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Digital Subscriptions > Delicious Magazine > May 2018 > THIS MONTH IN THE delicious. KITCHEN…


While the delicious. team are testing recipes, they’re often debating the best ways to do things, as well as answering cooking questions that arise in the test kitchen. What’s the best way to boil potatoes? Why do chefs spoon butter over pan-fried meat at the end? What are micro herbs? And what’s the difference between free-range chicken and organic? It’s the kind of information you won’t find anywhere else, and it will help take your cooking to the next level.



Sewin, as the Welsh call it, is a more adventurous brown trout, one that runs away to sea to come back bigger, with a sweeter, cleaner taste than its stay-at-home cousin. Just don’t call it salmon trout – it’s not related to salmon. The season runs from April to September.

FREEZE If you have room you can freeze whole fish, but first they must be gutted and have their gills removed. Lay fillets or whole fish on a stiff board or piece of cardboard wrapped in foil. If you have a vacuum packer use this, otherwise, wrap tightly in cling film, then again in foil. Freeze for up to 3 months.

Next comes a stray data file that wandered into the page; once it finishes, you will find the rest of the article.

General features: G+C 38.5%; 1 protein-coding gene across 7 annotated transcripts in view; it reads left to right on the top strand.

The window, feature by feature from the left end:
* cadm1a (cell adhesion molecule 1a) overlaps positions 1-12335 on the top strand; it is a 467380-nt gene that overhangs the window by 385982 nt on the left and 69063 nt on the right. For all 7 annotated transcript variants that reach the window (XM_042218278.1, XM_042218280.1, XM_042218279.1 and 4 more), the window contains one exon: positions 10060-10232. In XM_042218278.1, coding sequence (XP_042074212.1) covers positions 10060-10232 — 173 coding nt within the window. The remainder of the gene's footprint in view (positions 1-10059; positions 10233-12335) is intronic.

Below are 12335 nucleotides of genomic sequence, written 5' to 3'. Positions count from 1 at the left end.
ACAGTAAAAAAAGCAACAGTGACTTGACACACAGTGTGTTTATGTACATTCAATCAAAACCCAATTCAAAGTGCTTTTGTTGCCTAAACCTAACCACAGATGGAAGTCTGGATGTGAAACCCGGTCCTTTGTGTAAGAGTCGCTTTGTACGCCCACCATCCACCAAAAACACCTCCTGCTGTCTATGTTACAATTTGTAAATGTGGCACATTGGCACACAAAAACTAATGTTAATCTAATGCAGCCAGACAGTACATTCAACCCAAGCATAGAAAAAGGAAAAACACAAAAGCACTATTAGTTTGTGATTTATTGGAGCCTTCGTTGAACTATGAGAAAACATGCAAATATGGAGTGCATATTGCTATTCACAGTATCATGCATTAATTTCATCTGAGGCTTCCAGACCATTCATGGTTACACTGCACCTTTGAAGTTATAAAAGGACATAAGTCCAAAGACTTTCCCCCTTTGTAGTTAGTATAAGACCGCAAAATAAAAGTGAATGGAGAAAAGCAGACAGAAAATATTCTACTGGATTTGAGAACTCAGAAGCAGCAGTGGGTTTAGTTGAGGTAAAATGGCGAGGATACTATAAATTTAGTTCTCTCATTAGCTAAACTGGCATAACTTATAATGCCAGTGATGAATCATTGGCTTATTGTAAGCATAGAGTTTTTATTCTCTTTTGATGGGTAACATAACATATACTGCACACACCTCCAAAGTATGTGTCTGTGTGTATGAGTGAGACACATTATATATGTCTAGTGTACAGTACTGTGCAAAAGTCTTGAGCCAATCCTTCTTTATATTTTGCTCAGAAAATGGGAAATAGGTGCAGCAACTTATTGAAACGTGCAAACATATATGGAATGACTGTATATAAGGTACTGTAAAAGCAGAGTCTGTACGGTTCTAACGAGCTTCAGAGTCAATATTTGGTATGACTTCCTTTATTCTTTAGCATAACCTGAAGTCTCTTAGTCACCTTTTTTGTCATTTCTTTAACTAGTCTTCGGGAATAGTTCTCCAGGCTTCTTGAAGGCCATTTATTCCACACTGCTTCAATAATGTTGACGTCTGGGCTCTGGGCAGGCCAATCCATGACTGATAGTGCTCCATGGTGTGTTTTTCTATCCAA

PRESERVE Potting sea trout to make a chunky, buttery pâté will extend its life to a month, and you can freeze it too for up to 3 months. Lay a 350g skinned sea trout fillet on a tray and rub all over with 2 tsp coarse salt. Chill overnight. Rinse and pat dry, then cut into chunks. Melt 150g butter, add a grating of nutmeg along with the trout and cook very gently until the trout is cooked through (5-6 minutes). Drain, reserving the butter. Spoon about half the butter back onto the trout in a medium bowl, being careful not to include any of the watery liquid under the butter. Gently mix in 30g chopped fresh dill, then spoon into a serving dish or individual ramekins. Chill until set, then cover with a layer of reserved melted butter and chill again. Serve at room temperature or lightly warmed.

TRENDWATCH Micro herbs

They’ve become a favourite way for chefs to add a final, airy flourish to dishes. Their colours, shapes and often intense flavours can help link other elements on the plate. Here’s what you need to know…

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About Delicious Magazine

Enjoy a bank holiday bonanza with the May issue of delicious. – there's the ultimate rainproof picnic, global dishes from Ravinder Bhogal and a crayfish feast from Gill Meller. With new recipe ideas for pesto and asapargus, a Cornish crab rarebit and herby saddle of lamb, spring has truly sprung. After the strong comes the sweet – three bakes fit for a Royal wedding, an insanely good rhubarb, lime and ginger custard tart, and Nutella doughnuts. That’s why delicious. is the UK’s best food magazine.